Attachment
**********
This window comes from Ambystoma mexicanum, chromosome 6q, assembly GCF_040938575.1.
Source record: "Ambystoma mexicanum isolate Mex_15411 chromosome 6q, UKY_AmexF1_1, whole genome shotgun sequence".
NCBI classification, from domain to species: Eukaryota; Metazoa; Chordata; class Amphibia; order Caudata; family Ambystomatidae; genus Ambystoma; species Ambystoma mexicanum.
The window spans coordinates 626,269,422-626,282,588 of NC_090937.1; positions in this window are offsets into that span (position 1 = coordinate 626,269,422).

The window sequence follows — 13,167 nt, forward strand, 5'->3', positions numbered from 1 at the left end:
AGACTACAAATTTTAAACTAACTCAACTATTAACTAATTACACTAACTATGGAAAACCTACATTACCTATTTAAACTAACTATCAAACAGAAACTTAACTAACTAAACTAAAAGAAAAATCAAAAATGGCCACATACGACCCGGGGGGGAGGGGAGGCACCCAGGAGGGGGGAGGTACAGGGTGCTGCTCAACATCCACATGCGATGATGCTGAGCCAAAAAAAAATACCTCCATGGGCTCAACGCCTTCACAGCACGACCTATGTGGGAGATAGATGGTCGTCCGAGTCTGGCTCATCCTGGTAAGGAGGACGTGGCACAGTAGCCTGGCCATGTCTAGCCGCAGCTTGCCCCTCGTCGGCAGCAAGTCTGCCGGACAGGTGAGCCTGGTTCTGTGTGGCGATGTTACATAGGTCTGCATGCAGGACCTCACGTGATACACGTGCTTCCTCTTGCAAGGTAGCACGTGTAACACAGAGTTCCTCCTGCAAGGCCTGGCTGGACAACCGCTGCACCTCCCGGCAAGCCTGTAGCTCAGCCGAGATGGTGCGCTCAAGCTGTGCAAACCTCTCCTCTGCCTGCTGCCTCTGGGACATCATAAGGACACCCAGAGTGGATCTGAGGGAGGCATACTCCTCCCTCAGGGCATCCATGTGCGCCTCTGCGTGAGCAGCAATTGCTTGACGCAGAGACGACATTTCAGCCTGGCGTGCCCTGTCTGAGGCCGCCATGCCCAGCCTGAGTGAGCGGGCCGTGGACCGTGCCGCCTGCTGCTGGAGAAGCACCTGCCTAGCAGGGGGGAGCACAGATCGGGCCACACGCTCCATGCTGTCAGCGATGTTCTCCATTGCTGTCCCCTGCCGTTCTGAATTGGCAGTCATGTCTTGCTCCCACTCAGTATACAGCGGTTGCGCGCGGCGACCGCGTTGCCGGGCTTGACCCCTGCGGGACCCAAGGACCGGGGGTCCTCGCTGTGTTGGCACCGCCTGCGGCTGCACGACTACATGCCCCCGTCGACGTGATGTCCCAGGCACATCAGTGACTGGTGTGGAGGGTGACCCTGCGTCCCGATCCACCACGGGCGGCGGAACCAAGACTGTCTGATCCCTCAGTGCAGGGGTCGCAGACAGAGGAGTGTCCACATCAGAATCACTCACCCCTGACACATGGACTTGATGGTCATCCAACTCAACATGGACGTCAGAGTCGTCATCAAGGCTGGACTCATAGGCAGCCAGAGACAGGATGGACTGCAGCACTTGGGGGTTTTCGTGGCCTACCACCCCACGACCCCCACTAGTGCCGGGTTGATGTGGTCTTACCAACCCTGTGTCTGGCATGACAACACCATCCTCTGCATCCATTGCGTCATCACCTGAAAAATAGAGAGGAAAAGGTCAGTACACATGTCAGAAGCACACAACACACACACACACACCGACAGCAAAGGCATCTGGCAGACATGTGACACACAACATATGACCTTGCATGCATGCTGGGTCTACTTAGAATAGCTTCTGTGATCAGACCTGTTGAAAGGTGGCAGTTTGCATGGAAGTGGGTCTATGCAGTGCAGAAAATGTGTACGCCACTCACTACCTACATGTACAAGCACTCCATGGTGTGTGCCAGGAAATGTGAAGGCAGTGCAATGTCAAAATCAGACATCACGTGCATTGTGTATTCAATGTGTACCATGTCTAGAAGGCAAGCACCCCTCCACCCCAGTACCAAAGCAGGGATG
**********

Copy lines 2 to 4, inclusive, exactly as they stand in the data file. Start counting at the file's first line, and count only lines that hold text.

Source record: "Ambystoma mexicanum isolate Mex_15411 chromosome 6q, UKY_AmexF1_1, whole genome shotgun sequence".
NCBI classification, from domain to species: Eukaryota; Metazoa; Chordata; class Amphibia; order Caudata; family Ambystomatidae; genus Ambystoma; species Ambystoma mexicanum.
The window spans coordinates 626,269,422-626,282,588 of NC_090937.1; positions in this window are offsets into that span (position 1 = coordinate 626,269,422).